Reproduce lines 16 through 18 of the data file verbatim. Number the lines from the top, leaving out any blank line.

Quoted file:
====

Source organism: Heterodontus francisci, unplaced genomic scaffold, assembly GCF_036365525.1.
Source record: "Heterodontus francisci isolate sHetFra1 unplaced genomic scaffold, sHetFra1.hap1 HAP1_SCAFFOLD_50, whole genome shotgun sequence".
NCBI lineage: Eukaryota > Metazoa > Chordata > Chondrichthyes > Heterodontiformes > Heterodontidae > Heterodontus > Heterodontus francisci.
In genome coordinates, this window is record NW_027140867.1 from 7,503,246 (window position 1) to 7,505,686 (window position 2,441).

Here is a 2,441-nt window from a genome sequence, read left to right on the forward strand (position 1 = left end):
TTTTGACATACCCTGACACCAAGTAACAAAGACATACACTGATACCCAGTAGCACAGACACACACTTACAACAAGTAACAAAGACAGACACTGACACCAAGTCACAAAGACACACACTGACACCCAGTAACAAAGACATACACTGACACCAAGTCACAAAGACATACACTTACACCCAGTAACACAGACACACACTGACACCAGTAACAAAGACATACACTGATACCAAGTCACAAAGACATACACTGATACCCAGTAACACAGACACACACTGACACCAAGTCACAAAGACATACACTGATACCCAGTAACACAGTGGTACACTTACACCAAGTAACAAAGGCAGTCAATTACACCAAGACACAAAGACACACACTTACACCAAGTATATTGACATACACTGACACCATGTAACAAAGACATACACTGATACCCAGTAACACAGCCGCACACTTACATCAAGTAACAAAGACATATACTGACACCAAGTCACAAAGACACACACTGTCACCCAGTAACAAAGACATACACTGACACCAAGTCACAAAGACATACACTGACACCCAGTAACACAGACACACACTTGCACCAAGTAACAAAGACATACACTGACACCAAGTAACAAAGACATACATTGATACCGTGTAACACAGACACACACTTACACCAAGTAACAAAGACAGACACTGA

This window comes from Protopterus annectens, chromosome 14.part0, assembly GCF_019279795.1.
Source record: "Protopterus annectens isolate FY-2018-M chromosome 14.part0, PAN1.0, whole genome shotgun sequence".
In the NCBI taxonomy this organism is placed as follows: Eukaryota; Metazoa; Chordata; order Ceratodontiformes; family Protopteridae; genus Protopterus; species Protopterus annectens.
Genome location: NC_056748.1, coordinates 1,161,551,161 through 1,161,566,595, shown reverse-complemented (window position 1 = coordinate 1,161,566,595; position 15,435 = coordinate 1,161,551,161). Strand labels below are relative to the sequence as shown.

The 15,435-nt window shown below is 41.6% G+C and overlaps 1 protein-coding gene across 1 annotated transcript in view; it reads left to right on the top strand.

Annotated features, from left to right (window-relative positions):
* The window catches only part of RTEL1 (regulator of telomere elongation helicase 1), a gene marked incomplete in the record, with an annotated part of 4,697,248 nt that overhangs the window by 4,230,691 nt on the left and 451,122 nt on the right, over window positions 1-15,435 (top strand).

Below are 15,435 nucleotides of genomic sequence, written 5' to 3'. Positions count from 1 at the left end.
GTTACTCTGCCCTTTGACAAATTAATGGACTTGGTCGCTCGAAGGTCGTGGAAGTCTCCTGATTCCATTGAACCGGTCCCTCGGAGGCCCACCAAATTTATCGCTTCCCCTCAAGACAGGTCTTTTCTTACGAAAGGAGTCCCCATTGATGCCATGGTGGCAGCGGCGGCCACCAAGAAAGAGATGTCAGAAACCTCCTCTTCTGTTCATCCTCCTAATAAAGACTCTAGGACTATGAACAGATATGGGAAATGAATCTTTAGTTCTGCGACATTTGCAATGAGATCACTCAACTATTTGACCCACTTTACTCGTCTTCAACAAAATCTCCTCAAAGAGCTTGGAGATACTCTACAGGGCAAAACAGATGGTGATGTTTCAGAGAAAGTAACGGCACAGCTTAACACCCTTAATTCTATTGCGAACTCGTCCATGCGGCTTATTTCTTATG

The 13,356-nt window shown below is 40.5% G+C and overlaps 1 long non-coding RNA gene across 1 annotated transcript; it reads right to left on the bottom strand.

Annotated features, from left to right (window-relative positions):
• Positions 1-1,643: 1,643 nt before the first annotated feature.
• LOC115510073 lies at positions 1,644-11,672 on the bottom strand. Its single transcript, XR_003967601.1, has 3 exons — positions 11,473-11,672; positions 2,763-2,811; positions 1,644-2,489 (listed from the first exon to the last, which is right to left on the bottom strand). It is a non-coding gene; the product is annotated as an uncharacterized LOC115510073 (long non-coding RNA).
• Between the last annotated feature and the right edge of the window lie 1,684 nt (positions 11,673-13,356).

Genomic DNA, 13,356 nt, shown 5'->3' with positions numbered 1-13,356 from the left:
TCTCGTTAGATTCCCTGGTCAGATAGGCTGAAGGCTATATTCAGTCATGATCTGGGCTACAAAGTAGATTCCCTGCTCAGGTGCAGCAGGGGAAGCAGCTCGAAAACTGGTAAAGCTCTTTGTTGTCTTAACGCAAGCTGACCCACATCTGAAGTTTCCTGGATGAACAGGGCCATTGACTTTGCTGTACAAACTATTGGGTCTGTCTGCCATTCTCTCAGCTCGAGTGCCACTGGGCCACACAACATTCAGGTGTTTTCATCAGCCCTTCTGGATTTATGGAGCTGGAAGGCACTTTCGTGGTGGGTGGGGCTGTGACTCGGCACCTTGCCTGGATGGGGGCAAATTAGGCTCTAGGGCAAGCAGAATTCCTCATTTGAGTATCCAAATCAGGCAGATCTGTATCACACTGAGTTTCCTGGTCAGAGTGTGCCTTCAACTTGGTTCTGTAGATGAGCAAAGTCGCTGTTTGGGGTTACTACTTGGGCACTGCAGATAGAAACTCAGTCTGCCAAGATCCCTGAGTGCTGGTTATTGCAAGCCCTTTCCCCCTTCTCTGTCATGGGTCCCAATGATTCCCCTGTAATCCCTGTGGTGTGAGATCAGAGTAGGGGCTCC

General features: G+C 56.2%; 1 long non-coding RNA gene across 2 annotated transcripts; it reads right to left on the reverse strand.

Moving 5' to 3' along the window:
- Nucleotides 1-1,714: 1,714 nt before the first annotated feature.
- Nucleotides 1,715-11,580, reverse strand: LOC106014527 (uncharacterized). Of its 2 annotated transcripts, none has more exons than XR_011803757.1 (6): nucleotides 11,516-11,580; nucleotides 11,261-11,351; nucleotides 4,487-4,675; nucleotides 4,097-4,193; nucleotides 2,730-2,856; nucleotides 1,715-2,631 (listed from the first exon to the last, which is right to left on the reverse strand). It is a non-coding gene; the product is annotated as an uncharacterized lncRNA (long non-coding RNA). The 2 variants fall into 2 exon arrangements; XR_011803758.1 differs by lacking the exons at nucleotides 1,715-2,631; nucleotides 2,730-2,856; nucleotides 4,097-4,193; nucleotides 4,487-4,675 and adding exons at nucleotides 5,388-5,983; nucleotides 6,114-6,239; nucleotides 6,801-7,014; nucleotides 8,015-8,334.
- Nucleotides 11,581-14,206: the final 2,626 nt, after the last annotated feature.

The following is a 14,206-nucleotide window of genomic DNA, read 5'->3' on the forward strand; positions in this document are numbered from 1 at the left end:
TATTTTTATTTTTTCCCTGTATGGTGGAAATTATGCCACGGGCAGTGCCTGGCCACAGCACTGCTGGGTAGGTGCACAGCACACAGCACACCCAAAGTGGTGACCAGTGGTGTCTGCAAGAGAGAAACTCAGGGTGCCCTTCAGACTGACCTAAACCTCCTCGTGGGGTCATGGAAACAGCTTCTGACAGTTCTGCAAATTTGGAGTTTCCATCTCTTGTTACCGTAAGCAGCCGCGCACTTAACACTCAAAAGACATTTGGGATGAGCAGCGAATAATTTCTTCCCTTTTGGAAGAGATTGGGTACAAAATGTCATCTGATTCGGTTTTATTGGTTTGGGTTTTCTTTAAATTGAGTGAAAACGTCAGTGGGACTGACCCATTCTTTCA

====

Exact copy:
The 13,356-nt window shown below is 40.5% G+C and overlaps 1 long non-coding RNA gene across 1 annotated transcript; it reads right to left on the bottom strand.

Annotated features, from left to right (window-relative positions):
• Positions 1-1,643: 1,643 nt before the first annotated feature.